Not so long ago, the Chevrolet Impala was an also-ran, a “snoozer” sedan with a cheap engine and cheap paint. But its good deeds as a law enforcement patrol cruiser and fleet rental car finally caught up. Karma caught up. And in 2014, the Chevrolet Impala was reborn.
A baby’s heart begins beating 3-4 weeks from conception. So does the Impala’s. Just a few weeks from the initial stamping, welding and general assembly, the Impala’s heart starts thumping: vroom, vroom, vroom. Standard on all models is a 195-horsepower 2.5-liter four-cylinder engine. Optional on the top trims is the 305-horsepower Pentastar V6, beloved pet of General Motors. Paired with both is a six-speed automatic transmission.
Now, don’t get the wrong idea. Despite the impressive coral, no Impala is sporty. Fully loaded, the cruiser weighs close to two tons. Imagine trying to ride an Asian elephant around a hairpin turn at 45 mph. But this isn’t the Ambien-drugged, four-wheeled car of olden times. Some clever suspension tuning allows the sedan to corner, to grip, to steer along the straight and narrow. The front-wheel drive system exhibits little torque steer, and if you were to find a smooth, freshly paved highway, the Impala would cruise happily along achieving 29 mpg.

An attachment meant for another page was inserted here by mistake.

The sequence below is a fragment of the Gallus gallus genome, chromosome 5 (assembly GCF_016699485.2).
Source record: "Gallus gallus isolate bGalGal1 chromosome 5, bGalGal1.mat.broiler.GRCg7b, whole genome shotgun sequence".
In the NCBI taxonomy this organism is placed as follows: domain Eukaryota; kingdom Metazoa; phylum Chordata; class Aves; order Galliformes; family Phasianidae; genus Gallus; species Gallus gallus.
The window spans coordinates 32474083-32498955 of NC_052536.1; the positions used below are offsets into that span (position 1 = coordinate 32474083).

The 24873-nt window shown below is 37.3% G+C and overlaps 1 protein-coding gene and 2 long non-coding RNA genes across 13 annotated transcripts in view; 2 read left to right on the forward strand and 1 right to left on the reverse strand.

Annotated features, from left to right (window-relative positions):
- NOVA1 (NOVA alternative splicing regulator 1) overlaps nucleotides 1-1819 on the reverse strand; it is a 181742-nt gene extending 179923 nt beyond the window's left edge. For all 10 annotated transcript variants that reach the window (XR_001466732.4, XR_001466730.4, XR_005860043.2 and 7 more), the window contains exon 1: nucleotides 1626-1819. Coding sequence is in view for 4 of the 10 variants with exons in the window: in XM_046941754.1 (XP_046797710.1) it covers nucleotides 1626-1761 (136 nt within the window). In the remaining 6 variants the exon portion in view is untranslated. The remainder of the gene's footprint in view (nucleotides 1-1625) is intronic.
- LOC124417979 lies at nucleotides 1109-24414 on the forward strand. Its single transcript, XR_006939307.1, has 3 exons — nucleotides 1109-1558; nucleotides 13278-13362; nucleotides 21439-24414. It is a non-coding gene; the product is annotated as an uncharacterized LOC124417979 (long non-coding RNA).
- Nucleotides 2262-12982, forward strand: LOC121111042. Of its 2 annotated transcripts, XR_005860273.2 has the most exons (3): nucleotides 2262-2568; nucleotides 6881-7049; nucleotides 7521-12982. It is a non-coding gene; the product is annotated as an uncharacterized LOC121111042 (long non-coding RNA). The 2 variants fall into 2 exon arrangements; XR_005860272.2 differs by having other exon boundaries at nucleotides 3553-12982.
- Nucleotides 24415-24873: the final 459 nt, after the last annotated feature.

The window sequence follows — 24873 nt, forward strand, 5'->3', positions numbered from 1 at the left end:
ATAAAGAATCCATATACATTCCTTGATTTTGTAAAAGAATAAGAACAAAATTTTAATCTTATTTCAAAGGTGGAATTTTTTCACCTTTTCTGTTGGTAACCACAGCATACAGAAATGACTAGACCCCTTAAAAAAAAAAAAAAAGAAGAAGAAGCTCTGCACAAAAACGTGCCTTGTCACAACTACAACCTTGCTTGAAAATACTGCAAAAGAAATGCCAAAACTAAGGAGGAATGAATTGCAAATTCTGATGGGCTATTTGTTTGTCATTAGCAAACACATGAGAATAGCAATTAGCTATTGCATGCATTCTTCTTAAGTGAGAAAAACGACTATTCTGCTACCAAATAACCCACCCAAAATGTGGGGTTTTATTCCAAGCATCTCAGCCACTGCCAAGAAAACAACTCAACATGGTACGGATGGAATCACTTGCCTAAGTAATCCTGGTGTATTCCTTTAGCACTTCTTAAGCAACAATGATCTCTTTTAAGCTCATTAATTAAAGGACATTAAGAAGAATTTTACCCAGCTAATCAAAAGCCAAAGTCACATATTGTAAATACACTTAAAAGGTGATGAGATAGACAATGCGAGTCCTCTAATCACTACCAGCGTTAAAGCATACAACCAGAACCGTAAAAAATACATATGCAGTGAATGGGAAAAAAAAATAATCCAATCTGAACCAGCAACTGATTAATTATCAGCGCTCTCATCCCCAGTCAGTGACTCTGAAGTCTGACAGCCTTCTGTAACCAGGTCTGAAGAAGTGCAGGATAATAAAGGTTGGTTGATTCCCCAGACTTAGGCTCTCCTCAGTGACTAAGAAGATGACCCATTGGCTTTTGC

But no one buys a full-size sedan for the fuel efficiency. People come for the space: the headroom for Big & Tall drivers, the 18.8-cubic-foot trunk for a week’s vacation, the rear legroom and the big, fat storage pockets in the doors. In the Impala, you have space to burn.
And, of course, all Impala’s come with a long list of toys. Even the most basic LS model (four-cylinder engine only) has OnStar emergency telematics, keyless entry and a satellite radio subscription.
Here are some of the most popular options. Most are available only as part of a package.
• Rear parking sensors and a rearview camera;
• A blind spot monitor and lane-departure system;
• Premium Bose audio system;
• Leather upholstery;
• Ventilated front seats;
And finally, the Chevrolet Impala has one last trick up its sleeve: depreciation. After 2014, the model more than doubled its North American market share. That glut of new Impalas depressed aftermarket values, however, so you can buy an almost-new Impala for 20-40 percent off.
Call it rebirth.